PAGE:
STATEMENT OF PROBLEM: The color and form of teeth are 2 of the 3 main determinants of success in an esthetic restoration; the third is dental proportion. A recent systematic review of the literature devoted to the evaluation of dental proportion is lacking.
PURPOSE: The purpose of this systematic review was to investigate the quality and outcome of studies into maxillary anterior tooth proportion and to determine whether dental proportion ratios based on different geographic regions are appropriate.
MATERIAL AND METHODS: An electronic search was conducted using PubMed, MEDLINE, Google Scholar, Embase, Scopus, Cochrane Library, Web of Science, and Science Direct databases. English-language articles reporting with the specific combination of medical subject heading (MeSH) key words were analyzed by 2 investigators. The titles, full text, and abstracts were scanned by investigators independently to identify articles that fulfilled the inclusion criteria. The general characteristics, outcomes, and quality of each study were reviewed and analyzed systematically.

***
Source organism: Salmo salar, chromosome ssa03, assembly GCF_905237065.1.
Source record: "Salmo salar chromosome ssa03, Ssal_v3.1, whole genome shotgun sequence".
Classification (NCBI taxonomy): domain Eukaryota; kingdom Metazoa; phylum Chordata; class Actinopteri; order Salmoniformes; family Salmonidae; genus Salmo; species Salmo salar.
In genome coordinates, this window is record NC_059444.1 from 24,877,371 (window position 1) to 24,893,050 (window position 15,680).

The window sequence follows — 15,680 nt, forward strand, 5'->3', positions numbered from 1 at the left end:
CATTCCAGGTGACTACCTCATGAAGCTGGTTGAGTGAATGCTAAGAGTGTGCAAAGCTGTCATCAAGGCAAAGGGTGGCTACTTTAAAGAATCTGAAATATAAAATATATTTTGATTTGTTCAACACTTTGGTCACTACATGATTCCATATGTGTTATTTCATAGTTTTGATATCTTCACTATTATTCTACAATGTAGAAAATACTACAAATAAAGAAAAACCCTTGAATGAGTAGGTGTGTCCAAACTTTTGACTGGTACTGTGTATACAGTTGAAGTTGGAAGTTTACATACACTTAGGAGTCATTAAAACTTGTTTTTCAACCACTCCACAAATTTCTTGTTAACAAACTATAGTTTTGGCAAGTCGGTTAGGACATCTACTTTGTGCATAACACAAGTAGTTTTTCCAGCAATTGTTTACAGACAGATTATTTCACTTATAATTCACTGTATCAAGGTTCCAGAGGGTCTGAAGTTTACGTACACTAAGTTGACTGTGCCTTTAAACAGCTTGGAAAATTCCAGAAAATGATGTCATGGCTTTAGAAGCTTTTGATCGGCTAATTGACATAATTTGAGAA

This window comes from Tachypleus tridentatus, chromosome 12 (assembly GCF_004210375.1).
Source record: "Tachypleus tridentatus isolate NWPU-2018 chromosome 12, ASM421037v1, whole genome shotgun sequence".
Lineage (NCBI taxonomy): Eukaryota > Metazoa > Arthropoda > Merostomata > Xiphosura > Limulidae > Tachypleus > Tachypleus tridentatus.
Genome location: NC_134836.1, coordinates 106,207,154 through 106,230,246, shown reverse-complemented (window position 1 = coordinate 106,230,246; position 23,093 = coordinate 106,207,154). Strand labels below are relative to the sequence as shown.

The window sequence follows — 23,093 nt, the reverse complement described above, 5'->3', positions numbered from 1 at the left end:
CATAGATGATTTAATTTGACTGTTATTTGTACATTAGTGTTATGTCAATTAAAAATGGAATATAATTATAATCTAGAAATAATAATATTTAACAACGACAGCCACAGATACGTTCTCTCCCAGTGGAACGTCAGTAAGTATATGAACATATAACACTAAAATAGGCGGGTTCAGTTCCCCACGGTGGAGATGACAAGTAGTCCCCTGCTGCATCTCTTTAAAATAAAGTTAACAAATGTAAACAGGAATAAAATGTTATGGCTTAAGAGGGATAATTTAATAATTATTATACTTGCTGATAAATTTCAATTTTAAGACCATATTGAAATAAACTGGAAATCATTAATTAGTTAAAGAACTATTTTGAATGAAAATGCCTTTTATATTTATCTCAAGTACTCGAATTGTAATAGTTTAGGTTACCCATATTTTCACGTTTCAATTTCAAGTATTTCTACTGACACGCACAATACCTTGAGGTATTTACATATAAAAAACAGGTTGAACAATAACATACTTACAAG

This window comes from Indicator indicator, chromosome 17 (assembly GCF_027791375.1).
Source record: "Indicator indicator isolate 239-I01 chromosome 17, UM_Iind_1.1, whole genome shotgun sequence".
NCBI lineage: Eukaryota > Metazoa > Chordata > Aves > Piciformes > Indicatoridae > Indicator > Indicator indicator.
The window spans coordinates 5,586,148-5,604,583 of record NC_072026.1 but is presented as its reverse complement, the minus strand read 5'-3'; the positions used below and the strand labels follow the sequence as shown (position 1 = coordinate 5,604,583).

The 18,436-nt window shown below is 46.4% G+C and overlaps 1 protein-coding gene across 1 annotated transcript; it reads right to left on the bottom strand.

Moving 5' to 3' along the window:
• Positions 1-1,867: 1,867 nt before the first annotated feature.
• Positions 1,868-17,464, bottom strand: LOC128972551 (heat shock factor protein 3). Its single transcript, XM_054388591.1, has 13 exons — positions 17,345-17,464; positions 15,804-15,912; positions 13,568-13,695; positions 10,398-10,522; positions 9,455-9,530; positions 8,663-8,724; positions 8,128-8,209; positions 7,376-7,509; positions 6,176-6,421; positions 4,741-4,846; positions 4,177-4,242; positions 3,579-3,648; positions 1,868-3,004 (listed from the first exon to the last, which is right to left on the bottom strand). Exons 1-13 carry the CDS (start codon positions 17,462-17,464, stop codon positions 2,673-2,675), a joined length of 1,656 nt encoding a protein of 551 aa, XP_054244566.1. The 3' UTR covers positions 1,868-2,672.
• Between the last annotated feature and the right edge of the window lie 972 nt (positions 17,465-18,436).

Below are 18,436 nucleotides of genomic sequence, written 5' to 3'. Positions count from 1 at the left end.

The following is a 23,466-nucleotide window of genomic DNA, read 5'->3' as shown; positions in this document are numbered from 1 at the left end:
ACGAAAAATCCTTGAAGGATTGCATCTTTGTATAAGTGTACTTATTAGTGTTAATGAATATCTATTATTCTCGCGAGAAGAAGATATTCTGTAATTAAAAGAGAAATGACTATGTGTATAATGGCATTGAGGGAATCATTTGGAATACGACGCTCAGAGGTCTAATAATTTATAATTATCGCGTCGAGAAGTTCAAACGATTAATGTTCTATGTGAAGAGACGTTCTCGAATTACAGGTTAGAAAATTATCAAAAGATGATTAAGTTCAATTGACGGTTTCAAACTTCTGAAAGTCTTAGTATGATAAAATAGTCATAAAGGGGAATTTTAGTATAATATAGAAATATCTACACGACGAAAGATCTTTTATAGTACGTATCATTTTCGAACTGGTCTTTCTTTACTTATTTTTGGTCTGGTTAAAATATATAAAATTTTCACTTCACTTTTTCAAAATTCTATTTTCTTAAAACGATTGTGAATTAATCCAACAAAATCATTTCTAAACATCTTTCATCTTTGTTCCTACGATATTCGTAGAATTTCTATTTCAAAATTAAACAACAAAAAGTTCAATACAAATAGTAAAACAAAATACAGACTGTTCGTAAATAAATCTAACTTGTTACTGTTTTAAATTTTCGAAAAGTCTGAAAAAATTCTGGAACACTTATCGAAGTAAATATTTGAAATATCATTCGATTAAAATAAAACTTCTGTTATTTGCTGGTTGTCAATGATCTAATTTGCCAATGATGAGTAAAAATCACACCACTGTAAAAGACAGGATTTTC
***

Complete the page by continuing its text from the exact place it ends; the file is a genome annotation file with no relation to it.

RESULTS: The search plan resulted in a total of 73 articles until September 2020; of which, 16 articles fulfilling the inclusion criteria were selected. The geographic distribution of the selected article revealed 12 articles from Asia, 2 from Continental Europe, and 2 from the United Kingdom. Golden percentage values of 25%, 15%, and 10% for central, lateral incisor, and canine teeth were not found. The mean predicted dental percentage was either larger or smaller than the successive widths of maxillary natural anterior teeth.
CONCLUSIONS: The golden percentage could not be used to formulate a smile design. Rather, the dental ratios should be set on a racial and ethnic basis for a population.
* Title and MeSH Headings from MEDLINE®/PubMed®, a database of the U.S. National Library of Medicine.